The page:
2

I mostly run Ubuntu versions and never have problems verifying signatures and sha256sum on the Tor releases for Ubuntu.

However, when I attempted to put tor on a windows7 machine, torbrowser-install-6.0.3_en-US.exe always gives me a sha256sum of: c444319129d3de300eb4d7421861cc75f03eb9b0ee00738e2cdde4d63395c0d4.

The correct sum is e8ca44a4d73bc0183973e3e7abbbaf546c2a1d2cae3df58b76e929332e02a277.

I downloaded the Windows 7 release several times on different machines and platforms and always got the same invalid hash no matter which platform I chose.

1

#19494 (Invalid SHA256 on version 6.0.1 et 6.0.2)

The sha256sums-unsigned-build.txt file contains the hashes of the bundles before they are signed.

For the Windows bundles, you can use osslsigncode to remove the signature. It is available in this git repository: http://git.code.sf.net/p/osslsigncode/osslsigncode/

Then you can do:

$ sha256sum torbrowser-install-6.0.2_en-US.exe 
3a2e05304345936fd713b638612088fa0914102389c15c7bf7aa1d74803e5db8  torbrowser-install-6.0.2_en-US.exe
$ ./osslsigncode remove-signature torbrowser-install-6.0.2_en-US.exe torbrowser-install-6.0.2_en-US.exe-unsigned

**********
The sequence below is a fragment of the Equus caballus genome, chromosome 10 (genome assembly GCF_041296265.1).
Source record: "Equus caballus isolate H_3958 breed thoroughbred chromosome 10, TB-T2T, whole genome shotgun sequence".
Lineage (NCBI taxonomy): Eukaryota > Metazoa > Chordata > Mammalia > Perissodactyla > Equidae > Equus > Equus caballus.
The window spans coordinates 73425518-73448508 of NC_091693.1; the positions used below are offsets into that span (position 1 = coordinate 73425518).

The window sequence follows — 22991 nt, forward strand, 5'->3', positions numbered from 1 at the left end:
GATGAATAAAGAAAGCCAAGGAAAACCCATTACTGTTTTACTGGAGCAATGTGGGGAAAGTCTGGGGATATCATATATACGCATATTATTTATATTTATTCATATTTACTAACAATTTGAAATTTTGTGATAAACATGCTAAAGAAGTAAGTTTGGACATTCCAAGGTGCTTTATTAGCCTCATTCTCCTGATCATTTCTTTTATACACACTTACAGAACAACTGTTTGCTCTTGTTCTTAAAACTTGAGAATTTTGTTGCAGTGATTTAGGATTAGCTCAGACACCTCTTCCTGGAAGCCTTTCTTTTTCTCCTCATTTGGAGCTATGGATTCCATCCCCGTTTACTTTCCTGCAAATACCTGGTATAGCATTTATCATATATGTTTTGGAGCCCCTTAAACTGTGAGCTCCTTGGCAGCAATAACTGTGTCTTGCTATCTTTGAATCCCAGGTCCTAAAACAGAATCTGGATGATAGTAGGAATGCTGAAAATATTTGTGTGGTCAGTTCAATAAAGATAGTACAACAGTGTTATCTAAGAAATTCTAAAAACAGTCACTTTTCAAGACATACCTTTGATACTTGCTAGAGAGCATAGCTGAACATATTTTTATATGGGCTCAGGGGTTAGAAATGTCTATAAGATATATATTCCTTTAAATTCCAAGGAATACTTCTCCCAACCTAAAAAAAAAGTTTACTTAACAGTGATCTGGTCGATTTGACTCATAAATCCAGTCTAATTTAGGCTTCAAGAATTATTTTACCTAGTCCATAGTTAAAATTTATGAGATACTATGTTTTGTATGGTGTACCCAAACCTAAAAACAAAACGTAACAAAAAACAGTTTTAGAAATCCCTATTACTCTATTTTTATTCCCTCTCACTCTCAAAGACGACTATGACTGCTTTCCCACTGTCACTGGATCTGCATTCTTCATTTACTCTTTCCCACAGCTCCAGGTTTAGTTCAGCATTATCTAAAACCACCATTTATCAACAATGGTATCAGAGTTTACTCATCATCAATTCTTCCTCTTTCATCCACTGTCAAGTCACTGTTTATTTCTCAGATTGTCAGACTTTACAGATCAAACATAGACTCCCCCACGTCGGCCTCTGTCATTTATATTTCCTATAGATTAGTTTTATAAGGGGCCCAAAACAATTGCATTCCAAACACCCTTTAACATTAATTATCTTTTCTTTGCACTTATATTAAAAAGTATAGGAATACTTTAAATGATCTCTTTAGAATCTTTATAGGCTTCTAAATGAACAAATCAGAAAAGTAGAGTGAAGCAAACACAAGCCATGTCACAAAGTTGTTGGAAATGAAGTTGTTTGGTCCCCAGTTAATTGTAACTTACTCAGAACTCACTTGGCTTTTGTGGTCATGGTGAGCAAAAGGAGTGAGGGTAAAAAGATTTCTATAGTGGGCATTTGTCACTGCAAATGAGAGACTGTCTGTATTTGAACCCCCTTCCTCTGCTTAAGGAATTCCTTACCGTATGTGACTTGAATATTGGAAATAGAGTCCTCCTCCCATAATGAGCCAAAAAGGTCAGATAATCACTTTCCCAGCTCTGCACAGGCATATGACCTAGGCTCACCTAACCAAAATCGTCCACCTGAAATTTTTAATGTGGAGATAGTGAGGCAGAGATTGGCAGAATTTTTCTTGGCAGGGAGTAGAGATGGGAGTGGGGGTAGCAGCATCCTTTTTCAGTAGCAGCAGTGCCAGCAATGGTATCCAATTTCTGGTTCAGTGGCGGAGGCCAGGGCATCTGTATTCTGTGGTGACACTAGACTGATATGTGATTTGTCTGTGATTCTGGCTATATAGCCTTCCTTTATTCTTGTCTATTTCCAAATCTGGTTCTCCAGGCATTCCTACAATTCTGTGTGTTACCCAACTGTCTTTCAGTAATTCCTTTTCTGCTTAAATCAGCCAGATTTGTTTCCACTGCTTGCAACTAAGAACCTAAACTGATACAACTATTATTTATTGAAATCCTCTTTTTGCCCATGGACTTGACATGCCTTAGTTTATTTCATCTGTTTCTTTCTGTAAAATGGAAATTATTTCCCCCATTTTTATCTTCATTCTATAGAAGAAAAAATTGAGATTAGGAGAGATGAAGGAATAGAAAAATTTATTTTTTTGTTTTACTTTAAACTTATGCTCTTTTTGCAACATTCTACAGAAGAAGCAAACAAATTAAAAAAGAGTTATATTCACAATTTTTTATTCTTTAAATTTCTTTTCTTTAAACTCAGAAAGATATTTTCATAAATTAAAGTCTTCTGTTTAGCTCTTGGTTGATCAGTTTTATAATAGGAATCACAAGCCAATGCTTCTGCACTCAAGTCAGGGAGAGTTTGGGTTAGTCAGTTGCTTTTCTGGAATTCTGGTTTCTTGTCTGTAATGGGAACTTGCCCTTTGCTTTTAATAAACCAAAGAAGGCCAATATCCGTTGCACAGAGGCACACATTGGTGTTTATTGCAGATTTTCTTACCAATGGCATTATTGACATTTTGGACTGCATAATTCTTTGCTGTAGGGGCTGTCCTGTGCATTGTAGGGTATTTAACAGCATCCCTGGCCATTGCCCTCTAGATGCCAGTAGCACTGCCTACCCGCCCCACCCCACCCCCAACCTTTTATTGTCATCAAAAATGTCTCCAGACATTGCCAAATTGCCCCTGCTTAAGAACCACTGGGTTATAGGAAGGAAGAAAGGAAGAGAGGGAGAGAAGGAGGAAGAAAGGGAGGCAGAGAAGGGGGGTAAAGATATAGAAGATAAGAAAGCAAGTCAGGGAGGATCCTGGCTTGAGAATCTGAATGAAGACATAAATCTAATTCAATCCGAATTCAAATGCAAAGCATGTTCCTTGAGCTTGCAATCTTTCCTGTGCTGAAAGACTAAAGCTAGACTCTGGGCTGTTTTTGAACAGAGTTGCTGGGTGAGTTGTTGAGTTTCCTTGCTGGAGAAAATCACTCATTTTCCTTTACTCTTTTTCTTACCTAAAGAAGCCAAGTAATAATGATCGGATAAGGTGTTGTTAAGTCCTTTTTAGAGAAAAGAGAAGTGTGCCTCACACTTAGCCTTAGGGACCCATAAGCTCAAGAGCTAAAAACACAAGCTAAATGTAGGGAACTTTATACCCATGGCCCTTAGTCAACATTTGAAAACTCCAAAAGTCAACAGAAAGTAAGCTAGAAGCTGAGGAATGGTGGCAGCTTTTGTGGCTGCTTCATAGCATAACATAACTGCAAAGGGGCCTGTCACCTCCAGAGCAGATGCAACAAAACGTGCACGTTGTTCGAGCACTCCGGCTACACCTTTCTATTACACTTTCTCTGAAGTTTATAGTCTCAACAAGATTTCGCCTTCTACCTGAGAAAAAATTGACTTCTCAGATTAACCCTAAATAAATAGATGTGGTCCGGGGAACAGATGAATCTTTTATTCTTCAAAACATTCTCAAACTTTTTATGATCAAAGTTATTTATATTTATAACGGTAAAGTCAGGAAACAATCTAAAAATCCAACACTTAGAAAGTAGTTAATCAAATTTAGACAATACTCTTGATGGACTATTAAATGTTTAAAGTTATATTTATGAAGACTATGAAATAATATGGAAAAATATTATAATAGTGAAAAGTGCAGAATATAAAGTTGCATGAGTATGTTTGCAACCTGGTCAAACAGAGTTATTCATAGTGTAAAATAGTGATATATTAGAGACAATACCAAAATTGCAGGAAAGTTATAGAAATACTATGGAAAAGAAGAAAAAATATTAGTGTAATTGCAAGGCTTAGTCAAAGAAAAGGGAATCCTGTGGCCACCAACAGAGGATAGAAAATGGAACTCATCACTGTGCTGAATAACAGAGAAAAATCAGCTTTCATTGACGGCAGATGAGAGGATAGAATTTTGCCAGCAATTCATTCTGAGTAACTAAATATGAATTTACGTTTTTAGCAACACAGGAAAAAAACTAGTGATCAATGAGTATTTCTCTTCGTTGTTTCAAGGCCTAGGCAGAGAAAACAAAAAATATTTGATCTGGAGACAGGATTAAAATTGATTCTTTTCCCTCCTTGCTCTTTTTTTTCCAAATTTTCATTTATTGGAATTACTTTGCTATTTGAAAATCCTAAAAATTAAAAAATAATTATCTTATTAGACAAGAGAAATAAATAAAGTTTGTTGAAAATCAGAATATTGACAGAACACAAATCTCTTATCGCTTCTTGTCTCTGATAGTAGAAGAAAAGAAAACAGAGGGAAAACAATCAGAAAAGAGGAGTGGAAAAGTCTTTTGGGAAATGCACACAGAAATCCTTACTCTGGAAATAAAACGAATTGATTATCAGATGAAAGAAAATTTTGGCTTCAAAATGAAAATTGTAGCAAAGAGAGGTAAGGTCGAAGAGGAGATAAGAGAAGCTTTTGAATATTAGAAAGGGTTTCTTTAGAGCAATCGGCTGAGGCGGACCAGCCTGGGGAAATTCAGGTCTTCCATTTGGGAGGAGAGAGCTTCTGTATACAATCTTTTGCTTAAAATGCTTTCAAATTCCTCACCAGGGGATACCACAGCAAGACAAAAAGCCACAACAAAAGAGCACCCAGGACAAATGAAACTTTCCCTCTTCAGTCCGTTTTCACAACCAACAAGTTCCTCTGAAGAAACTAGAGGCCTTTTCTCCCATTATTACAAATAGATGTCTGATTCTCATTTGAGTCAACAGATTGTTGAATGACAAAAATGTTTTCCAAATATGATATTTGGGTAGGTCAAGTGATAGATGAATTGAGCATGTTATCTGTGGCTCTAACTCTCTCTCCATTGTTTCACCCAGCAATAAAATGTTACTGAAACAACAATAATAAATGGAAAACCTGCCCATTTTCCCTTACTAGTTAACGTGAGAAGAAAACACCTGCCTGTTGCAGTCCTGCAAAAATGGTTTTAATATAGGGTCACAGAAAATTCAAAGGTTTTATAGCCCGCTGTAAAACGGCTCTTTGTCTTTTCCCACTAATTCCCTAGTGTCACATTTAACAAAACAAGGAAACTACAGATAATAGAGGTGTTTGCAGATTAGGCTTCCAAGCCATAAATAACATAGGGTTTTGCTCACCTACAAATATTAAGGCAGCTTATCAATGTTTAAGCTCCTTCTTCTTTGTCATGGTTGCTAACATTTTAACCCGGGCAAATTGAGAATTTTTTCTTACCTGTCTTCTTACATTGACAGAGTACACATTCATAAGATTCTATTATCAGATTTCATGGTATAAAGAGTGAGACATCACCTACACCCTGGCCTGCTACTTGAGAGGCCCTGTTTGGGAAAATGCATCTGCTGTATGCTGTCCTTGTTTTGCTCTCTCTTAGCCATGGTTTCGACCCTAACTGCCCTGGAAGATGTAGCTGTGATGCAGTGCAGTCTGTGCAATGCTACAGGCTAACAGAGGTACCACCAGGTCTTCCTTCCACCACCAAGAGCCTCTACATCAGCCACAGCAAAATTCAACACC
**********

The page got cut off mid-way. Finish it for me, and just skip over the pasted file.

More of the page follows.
Succeeded
$ sha256sum torbrowser-install-6.0.2_en-US.exe-unsigned
697a1d592c46138f894f9c03db54393bf61dd53df1b1043844f59f7e85439d1b  torbrowser-install-6.0.2_en-US.exe-unsigned

We are still working on the instructions to remove the code signing on the .dmg files. This is ticket #18925.

If you want to verify the download, use the corresponding .asc file. It both validates the cryptographic hash of the file and allows you to ensure that the hash is provided by the the correct key (I.E. the providence of the claimed cryptographic hash of the file).

You do want to ensure that the cryptographic hash is actually provided to you by the correct party and not just rely on a checksum published on a website, for an example as to why this is important see what happened to Linux Mint recently (hackers replaced their download links and the checksums for the isos listed on the website, signature verification would have prevented this.).

Your Answer

By clicking “Post Your Answer”, you agree to our terms of service, privacy policy and cookie policy

Not the answer you're looking for? Browse other questions tagged or ask your own question.